NEWS
By ROBERT M. HAYDEN | November 15, 1994
Pittsburgh.--The end of American participation in the arms blockade on the Bosnian Muslims will likely widen the war. Indeed, that seems to be its goal. The State Department has expressed great ''understanding'' of Muslim attacks on Serbs. Arming the Muslims is clearly meant to produce more such understandable attacks.The American reasons for taking this course are supposedly moral, reponding to ''Serbian aggression'' against Bosnia, a member of the United Nations. Yet the Bosnian ''state'' that in 1992 was so quickly and carelessly recognized and installed in the U.N., on American demand and to American orchestration, was rejected by a huge propor- tion of its supposed citizens, Serbs and Croats, who did not want to be included in it. Since then, the Serbs and Croats have shared a goal, of ensuring that the ''state'' of Bosnia that was meant to be imposed upon them has no power over them.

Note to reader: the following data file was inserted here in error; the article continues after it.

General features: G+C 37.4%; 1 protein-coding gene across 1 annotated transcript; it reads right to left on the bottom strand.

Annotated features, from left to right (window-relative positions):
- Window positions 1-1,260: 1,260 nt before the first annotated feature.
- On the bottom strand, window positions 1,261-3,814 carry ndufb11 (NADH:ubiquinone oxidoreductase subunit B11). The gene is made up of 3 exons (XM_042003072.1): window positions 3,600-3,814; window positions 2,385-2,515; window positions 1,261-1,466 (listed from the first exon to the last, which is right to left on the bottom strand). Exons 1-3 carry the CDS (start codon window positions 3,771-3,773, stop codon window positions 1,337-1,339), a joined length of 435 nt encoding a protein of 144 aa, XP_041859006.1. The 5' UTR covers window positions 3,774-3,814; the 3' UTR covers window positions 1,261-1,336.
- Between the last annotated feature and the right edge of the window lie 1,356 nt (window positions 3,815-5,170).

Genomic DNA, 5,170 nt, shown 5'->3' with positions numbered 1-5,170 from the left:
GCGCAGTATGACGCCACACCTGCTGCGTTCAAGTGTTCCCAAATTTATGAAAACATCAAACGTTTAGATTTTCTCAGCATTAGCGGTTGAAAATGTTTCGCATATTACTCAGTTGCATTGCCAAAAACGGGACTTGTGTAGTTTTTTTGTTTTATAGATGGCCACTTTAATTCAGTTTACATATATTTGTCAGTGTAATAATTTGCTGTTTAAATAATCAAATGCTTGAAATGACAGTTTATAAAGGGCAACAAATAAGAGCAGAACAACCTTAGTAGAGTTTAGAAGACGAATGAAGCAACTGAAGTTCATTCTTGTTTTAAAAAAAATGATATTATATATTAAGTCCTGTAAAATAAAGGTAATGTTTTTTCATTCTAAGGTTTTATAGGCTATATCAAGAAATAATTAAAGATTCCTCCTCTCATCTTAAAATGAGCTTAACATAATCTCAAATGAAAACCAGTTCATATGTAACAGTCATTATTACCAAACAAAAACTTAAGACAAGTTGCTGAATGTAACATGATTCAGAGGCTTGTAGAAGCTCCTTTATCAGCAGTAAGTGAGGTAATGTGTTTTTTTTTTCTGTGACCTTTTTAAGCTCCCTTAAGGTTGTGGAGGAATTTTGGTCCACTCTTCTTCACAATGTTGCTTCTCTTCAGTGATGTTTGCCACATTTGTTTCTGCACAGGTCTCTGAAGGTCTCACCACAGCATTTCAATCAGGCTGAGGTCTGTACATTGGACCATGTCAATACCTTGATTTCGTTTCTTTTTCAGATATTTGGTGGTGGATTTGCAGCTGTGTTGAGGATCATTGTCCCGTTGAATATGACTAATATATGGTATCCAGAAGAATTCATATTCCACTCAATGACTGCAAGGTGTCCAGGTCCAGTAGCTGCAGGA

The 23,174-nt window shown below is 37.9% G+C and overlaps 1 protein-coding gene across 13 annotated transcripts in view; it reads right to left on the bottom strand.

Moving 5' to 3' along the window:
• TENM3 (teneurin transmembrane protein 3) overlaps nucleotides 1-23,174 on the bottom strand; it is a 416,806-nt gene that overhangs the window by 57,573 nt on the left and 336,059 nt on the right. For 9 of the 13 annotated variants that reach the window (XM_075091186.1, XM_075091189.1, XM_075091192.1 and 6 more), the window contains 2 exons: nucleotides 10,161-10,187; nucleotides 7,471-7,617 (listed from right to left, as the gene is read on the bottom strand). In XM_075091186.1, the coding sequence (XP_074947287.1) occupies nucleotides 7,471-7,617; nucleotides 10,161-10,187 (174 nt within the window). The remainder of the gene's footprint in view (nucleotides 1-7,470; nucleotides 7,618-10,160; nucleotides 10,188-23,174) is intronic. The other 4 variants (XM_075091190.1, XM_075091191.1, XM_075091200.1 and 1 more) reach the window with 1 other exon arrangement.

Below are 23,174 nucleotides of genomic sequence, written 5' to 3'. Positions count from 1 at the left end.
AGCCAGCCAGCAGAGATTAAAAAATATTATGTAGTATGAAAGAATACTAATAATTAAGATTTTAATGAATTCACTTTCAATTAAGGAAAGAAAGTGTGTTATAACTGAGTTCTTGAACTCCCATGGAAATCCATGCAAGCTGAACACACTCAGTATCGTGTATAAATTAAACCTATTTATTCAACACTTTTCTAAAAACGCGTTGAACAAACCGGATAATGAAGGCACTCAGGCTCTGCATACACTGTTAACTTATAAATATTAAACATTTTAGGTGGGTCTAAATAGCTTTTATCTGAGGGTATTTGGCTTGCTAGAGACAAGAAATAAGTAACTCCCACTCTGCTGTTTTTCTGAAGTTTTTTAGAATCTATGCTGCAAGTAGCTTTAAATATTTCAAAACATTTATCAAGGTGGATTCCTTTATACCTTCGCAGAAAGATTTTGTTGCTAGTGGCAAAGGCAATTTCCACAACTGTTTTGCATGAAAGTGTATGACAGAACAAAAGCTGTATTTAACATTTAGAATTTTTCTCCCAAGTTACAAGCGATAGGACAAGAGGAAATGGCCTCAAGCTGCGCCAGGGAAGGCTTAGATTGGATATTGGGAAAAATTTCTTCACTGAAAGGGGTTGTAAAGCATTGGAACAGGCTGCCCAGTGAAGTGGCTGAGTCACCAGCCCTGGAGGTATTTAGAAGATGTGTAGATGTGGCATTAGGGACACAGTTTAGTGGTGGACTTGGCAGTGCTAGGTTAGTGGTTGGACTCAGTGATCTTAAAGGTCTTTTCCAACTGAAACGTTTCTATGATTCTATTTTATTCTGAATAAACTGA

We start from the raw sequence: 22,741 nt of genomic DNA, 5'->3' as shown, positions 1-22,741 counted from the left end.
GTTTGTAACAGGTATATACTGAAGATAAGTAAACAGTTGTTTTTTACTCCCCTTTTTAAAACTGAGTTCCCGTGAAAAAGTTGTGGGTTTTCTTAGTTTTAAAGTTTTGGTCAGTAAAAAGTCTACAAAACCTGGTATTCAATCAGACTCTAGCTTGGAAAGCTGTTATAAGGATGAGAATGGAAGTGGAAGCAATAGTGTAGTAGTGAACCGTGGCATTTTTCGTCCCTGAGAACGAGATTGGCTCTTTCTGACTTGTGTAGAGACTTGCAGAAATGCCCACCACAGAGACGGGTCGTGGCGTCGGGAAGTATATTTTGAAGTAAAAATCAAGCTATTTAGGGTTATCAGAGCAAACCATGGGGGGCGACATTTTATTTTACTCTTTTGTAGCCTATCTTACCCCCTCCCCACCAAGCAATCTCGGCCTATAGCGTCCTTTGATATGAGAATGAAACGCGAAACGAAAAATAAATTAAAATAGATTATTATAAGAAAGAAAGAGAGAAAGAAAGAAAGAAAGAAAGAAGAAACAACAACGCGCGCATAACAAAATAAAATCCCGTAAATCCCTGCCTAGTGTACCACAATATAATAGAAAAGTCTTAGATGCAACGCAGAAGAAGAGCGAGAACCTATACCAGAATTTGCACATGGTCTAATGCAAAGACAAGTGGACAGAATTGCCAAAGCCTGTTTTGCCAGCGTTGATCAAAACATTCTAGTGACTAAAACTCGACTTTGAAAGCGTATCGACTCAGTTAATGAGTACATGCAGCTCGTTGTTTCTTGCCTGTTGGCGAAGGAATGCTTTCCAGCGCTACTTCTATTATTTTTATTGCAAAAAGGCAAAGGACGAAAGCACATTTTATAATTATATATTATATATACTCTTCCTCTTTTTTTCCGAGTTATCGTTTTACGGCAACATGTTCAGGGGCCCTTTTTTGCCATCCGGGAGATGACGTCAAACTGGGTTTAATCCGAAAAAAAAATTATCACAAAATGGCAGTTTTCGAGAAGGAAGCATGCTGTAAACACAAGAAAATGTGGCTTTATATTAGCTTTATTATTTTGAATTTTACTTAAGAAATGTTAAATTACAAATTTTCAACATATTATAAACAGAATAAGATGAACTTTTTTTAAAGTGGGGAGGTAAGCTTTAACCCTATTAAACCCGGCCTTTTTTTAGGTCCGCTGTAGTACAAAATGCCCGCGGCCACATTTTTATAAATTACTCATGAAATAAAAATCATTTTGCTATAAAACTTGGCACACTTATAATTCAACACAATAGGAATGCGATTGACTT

NEWS
By Dusko Doder and Dusko Doder,Special to The Sun | November 19, 1991
BELGRADE, Yugoslavia -- As the savage fighting between Serbs and Croats day by day reduces Yugoslavia to the ancient hatreds of its tribal past, it appears to be feeding the minds of children in a way that is poisoning the future, too.The children in the besieged portions of Croatia are difficult to reach, observe and interview. But among the Serbian children -- those who live in Serbia and those who have fled with their families from their former Croatian homes -- the effects are plain, and child therapists say that the legacy of bitter personal feeling may be more profound from this fighting than from World War II.Serbs and Croats then were attacked by forces from outside.
NEWS
By New York Times News Service | August 21, 1993